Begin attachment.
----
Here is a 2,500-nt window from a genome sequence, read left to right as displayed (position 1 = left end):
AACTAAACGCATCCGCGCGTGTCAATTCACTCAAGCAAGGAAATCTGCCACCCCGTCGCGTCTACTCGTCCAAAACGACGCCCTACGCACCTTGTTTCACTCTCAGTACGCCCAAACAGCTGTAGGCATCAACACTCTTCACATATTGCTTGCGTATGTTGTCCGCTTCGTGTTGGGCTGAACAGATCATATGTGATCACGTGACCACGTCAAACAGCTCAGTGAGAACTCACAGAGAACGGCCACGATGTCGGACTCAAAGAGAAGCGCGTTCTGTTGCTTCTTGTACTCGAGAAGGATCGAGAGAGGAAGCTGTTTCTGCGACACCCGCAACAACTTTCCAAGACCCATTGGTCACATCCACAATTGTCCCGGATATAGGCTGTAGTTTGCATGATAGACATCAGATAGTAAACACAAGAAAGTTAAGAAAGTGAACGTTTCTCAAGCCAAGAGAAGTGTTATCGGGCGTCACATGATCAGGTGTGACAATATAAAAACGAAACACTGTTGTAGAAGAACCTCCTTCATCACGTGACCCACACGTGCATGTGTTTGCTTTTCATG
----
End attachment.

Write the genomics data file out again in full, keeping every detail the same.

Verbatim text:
Here is a 2,500-nt window from a genome sequence, read left to right as displayed (position 1 = left end):
AACTAAACGCATCCGCGCGTGTCAATTCACTCAAGCAAGGAAATCTGCCACCCCGTCGCGTCTACTCGTCCAAAACGACGCCCTACGCACCTTGTTTCACTCTCAGTACGCCCAAACAGCTGTAGGCATCAACACTCTTCACATATTGCTTGCGTATGTTGTCCGCTTCGTGTTGGGCTGAACAGATCATATGTGATCACGTGACCACGTCAAACAGCTCAGTGAGAACTCACAGAGAACGGCCACGATGTCGGACTCAAAGAGAAGCGCGTTCTGTTGCTTCTTGTACTCGAGAAGGATCGAGAGAGGAAGCTGTTTCTGCGACACCCGCAACAACTTTCCAAGACCCATTGGTCACATCCACAATTGTCCCGGATATAGGCTGTAGTTTGCATGATAGACATCAGATAGTAAACACAAGAAAGTTAAGAAAGTGAACGTTTCTCAAGCCAAGAGAAGTGTTATCGGGCGTCACATGATCAGGTGTGACAATATAAAAACGAAACACTGTTGTAGAAGAACCTCCTTCATCACGTGACCCACACGTGCATGTGTTTGCTTTTCATG